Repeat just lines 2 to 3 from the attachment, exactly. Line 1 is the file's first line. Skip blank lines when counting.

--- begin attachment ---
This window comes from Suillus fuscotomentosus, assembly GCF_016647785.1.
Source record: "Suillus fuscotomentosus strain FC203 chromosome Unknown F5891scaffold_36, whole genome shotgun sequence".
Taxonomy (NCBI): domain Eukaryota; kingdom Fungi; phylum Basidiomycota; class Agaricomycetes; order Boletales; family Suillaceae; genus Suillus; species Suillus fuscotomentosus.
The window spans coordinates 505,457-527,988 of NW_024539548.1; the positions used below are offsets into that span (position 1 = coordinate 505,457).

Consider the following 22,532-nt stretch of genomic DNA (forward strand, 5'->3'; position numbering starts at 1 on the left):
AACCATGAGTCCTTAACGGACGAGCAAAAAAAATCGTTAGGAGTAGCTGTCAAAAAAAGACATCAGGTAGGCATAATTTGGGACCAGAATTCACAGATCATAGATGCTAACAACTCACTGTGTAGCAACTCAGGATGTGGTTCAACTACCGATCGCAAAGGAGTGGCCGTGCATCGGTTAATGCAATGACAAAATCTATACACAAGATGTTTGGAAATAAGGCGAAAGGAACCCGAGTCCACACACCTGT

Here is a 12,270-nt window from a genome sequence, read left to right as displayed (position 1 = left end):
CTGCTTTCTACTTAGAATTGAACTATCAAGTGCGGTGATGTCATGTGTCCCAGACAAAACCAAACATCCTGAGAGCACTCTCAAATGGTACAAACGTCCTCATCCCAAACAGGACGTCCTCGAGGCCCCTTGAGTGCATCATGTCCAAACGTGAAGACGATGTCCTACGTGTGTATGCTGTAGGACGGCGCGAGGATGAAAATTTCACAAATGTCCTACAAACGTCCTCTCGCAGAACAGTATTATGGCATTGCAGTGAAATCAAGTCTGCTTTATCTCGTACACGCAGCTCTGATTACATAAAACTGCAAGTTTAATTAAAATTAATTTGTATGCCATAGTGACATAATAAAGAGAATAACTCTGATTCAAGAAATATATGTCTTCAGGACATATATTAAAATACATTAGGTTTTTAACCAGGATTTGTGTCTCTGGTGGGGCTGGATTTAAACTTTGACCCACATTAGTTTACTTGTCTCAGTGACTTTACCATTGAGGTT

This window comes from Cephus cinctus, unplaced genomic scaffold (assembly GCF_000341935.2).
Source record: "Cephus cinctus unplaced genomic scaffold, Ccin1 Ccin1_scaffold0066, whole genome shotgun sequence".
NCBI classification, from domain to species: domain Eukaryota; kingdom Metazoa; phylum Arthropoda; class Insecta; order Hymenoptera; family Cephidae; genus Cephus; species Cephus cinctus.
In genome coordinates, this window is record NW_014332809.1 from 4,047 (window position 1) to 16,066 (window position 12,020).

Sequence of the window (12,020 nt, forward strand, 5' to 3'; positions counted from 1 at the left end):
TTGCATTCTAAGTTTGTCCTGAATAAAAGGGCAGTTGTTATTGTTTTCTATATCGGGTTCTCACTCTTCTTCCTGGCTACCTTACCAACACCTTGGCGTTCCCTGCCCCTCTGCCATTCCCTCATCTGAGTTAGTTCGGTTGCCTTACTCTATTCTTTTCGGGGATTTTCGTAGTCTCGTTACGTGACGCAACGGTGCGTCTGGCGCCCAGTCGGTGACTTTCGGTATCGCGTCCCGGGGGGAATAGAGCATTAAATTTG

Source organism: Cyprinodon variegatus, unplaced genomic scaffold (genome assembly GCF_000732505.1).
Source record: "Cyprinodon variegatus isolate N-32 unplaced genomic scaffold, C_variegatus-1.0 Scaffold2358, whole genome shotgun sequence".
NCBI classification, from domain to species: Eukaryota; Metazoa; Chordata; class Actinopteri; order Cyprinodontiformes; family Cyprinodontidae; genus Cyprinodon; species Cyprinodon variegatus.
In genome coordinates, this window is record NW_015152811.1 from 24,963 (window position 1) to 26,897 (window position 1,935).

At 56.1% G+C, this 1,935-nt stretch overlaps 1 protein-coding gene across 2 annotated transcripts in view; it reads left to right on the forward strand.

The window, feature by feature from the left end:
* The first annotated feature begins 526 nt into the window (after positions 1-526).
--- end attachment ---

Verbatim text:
Source record: "Suillus fuscotomentosus strain FC203 chromosome Unknown F5891scaffold_36, whole genome shotgun sequence".
Taxonomy (NCBI): domain Eukaryota; kingdom Fungi; phylum Basidiomycota; class Agaricomycetes; order Boletales; family Suillaceae; genus Suillus; species Suillus fuscotomentosus.